I'm trying to use std::enable_if and SFINAE to switch out the implementation of a class template's method based purely on the template parameters of the class. Example:

#include <type_traits>

template<class T1, class T2>
class Foo {
    template<class InnerT, class ... Args>
    typename std::enable_if<std::is_same<T1, T2>::value, void>::type
    bar(InnerT param) {};

    template<class InnerT, class ... Args>
    typename std::enable_if<!std::is_same<T1, T2>::value, void>::type
    bar(InnerT param) {};
};


int main() {
    Foo<int, int> f;
}

Here, bar() should behave differently based on whether T1 and T2 are the same type or not. However, this code does not compile. Neither GCC nor clang tell me anything useful. I suspect the problem is that the std::enable_if condition does not depend on the parameters of bar(), i.e., not on its immediate context as specified in paragraph 17.8.2, point 8, of the standard.

This assumption is supported by the fact that this code compiles fine:

#include <type_traits>

class DummyClass {};

template<class T1, class T2>
class Foo {
    template<class InnerT, class ... Args>
    typename std::enable_if<std::is_same<T1, T2>::value || 
                            std::is_same<InnerT, DummyClass>::value, void>::type
    bar(InnerT param) {};

    template<class InnerT, class ... Args>
    typename std::enable_if<!std::is_same<T1, T2>::value || 
                            std::is_same<InnerT, DummyClass>::value, void>::type
    bar(InnerT param) {};
};


int main() {
    Foo<int, int> f;
}

Now the expression inside the std::enable_if depends on the "immediate context", namely InnerT, even though that part of the expression always evaluates to false.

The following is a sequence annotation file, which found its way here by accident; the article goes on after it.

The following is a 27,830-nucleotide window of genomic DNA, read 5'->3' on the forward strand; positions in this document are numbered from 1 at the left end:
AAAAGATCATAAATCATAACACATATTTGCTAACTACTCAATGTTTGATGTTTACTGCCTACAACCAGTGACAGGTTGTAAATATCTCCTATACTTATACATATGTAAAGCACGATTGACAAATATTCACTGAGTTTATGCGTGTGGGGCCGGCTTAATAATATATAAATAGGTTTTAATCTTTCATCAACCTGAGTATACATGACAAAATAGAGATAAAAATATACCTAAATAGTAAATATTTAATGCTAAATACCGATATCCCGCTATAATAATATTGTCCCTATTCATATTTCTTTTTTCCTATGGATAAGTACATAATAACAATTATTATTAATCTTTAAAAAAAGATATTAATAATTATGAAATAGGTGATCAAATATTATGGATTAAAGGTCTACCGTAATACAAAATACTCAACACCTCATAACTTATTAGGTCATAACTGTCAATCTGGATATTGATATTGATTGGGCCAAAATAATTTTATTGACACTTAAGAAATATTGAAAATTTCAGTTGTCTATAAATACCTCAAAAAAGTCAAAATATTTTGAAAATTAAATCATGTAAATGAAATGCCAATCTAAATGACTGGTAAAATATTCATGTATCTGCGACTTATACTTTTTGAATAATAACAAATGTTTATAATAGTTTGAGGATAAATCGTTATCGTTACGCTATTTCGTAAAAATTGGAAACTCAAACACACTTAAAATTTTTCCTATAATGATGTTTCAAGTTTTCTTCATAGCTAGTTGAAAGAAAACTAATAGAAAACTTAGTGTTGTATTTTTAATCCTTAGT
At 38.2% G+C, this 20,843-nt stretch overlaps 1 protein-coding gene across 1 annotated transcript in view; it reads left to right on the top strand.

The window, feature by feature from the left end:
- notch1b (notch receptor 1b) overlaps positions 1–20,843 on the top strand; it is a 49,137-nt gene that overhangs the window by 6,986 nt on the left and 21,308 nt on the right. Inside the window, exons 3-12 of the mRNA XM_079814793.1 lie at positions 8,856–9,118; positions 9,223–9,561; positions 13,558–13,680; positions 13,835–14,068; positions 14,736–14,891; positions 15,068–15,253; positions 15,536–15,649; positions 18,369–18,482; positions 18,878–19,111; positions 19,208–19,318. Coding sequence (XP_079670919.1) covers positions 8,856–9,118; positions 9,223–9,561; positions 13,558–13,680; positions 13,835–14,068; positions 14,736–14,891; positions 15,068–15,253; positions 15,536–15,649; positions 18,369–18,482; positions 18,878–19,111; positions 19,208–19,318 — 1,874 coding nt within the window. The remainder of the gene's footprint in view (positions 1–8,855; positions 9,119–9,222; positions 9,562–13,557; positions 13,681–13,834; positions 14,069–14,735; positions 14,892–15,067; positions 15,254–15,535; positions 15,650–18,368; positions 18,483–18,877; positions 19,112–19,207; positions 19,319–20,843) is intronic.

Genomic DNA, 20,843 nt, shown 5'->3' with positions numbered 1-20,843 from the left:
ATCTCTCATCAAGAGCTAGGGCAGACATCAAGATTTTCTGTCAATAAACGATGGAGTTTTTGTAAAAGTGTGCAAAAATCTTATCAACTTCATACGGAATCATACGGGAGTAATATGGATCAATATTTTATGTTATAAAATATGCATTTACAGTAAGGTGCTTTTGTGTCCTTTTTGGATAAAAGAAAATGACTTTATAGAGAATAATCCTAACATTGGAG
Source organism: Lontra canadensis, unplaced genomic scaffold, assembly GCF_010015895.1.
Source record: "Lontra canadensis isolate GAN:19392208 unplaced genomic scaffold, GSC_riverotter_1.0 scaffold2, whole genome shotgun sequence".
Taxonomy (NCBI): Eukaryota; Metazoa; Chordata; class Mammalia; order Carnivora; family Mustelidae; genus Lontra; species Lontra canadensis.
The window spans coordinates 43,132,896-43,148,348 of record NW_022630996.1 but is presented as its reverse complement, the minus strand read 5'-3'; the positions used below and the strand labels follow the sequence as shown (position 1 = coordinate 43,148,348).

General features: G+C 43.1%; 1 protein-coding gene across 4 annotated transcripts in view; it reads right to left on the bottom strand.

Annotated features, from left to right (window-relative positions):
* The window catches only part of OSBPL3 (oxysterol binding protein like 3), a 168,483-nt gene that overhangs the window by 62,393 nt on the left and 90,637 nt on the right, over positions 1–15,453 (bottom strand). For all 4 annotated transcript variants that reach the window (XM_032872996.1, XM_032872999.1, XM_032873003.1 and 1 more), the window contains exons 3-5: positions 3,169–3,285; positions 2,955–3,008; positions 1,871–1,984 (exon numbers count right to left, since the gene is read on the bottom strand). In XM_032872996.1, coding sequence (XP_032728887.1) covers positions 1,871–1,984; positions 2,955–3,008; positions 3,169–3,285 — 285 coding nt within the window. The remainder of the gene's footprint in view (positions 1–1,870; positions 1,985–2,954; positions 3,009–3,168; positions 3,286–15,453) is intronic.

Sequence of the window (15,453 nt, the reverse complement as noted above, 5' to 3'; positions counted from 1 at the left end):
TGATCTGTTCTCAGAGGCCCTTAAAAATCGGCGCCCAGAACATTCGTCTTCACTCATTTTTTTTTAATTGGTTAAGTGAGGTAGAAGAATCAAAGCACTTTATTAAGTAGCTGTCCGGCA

It looks like I can use this as a workaround, but that feels really hacky and ugly. How do you solve this problem "correctly"? A thought I had was to add an additional template parameter (call it DummyType) to bar(), which defaults to e.g. DummyType = T1, and then check std::is_same<DummyType, T2>, but the fact that bar() takes a parameter pack makes this impossible (or does it…?)

  • Well, with C++17 you can always turn bar() into a wrapper that uses if constexpr to invoke one of the two actual alternate methods. – Sam Varshavchik Apr 17 at 11:03
  • 3
    "or does it...?" -- It doesn't. Doing exactly what you guessed won't work, will work. – user743382 Apr 17 at 11:05
  • 2
    The "correct"(TM) solution would probably be not to force the use of SFINAE, but rather do tag dispatch instead. – StoryTeller Apr 17 at 11:10
  • @hvd: But if I add the DummyType as second template parameter, and then later pass a list of template arguments that should go into the pack - how does the compiler now that the second argument should not go into DummyType, but be the first thing that's part of Args? – Lukas Barth Apr 17 at 11:12
  • @LukasBarth Don't add it as the second parameter, add it as the last. – user743382 Apr 17 at 11:27
up vote 15 down vote accepted

Rather than try to SFINAE your way into two implementations, just use normal overload resolution.

#include <type_traits>
#include <iostream>

template<class T1, class T2>
class Foo {
    template<class InnerT, class ... Args>
    void do_bar(InnerT param, std::true_type, Args... args) { std::cout << "same" << std::endl; }

    template<class InnerT, class ... Args>
    void do_bar(InnerT param, std::false_type, Args... args) { std::cout << "not same" << std::endl; }

public:
    template<class InnerT, class ... Args>
    void bar(InnerT&& param, Args&&... args) 
    {
        do_bar(std::forward<InnerT>(param), std::is_same<T1, T2>{}, std::forward<Args>(args)...);
    }

};

int main() {
    Foo<int, int> f1;
    Foo<int, double> f2;

    f1.bar(1, 2, 3);
    f2.bar("Hello");
}

See it live

  • 1
    While every C++ std does it, is is_same<int,int> guaranteed to descend from true_type, or is that only true of is_same<int,int>::type? I should check. – Yakk - Adam Nevraumont Apr 17 at 11:30
  • 7
    "A BinaryTypeTrait describes a relationship between two types. ... It shall be ... publicly and unambiguously derived, directly or indirectly, from its base characteristic, which is a specialization of the template integral_­constant" [meta.rqmts] – Caleth Apr 17 at 11:35
  • 2